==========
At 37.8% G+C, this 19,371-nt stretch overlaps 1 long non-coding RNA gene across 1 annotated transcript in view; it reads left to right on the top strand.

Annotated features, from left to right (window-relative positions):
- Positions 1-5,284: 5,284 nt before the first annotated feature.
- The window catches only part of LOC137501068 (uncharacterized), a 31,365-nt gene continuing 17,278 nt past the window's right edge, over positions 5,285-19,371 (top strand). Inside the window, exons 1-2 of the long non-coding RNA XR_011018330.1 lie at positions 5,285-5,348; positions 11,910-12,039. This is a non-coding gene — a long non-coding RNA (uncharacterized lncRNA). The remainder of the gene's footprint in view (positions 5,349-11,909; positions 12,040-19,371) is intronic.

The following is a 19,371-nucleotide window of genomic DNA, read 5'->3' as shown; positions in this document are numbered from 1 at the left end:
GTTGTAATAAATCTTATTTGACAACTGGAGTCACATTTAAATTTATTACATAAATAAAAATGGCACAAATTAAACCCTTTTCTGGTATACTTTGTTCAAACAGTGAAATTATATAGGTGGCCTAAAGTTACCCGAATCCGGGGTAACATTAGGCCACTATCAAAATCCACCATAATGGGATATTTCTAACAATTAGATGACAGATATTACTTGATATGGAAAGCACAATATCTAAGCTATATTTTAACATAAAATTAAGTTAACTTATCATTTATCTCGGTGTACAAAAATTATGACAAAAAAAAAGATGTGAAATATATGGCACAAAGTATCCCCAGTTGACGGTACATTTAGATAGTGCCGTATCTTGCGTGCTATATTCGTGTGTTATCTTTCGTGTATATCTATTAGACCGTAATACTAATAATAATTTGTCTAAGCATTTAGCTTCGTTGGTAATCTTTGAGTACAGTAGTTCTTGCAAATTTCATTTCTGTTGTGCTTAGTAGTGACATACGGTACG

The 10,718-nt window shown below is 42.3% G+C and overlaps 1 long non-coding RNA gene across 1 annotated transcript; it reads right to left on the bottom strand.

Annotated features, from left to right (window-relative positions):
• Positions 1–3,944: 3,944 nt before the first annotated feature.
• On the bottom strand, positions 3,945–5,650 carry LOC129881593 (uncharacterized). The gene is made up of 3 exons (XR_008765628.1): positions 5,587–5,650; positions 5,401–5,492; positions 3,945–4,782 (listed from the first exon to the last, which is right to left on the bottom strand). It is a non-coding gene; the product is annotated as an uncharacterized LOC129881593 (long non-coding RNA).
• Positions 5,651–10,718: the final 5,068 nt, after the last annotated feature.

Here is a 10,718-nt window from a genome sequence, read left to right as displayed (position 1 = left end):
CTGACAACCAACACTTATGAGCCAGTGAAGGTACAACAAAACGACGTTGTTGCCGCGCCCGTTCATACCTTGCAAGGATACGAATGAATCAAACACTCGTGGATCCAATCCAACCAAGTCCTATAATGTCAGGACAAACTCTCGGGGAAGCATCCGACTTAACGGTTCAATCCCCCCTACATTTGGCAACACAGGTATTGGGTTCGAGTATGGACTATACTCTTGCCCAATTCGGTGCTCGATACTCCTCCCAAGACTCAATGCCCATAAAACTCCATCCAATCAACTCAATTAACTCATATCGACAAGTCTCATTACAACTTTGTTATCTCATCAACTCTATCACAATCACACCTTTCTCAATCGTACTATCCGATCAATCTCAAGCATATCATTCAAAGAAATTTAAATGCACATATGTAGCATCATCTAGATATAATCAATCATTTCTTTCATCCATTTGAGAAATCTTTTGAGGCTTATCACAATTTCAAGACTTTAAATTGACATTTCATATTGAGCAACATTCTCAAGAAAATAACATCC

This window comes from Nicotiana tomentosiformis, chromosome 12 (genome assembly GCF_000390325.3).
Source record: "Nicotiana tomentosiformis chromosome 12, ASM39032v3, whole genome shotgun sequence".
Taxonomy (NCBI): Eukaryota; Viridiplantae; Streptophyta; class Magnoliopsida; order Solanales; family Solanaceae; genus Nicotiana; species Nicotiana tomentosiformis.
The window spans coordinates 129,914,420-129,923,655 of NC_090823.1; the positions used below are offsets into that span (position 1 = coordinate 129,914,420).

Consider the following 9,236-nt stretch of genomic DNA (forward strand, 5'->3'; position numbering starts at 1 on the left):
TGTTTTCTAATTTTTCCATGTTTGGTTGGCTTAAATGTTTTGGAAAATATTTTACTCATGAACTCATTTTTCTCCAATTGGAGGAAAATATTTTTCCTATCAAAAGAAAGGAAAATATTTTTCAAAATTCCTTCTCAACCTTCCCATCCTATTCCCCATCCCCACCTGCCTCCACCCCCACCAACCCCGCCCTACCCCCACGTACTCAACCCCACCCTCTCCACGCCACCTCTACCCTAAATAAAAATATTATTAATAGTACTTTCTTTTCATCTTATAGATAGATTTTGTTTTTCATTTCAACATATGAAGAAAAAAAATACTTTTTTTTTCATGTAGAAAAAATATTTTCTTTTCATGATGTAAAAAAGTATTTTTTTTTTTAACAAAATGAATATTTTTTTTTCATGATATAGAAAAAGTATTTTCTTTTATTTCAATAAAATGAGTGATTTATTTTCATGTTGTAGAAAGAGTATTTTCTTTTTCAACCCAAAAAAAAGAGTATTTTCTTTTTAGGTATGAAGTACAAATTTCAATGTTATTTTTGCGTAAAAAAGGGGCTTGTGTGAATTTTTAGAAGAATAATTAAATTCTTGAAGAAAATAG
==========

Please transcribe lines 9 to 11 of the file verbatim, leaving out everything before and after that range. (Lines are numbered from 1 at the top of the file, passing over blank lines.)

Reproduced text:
• Positions 1–3,944: 3,944 nt before the first annotated feature.
• On the bottom strand, positions 3,945–5,650 carry LOC129881593 (uncharacterized). The gene is made up of 3 exons (XR_008765628.1): positions 5,587–5,650; positions 5,401–5,492; positions 3,945–4,782 (listed from the first exon to the last, which is right to left on the bottom strand). It is a non-coding gene; the product is annotated as an uncharacterized LOC129881593 (long non-coding RNA).
• Positions 5,651–10,718: the final 5,068 nt, after the last annotated feature.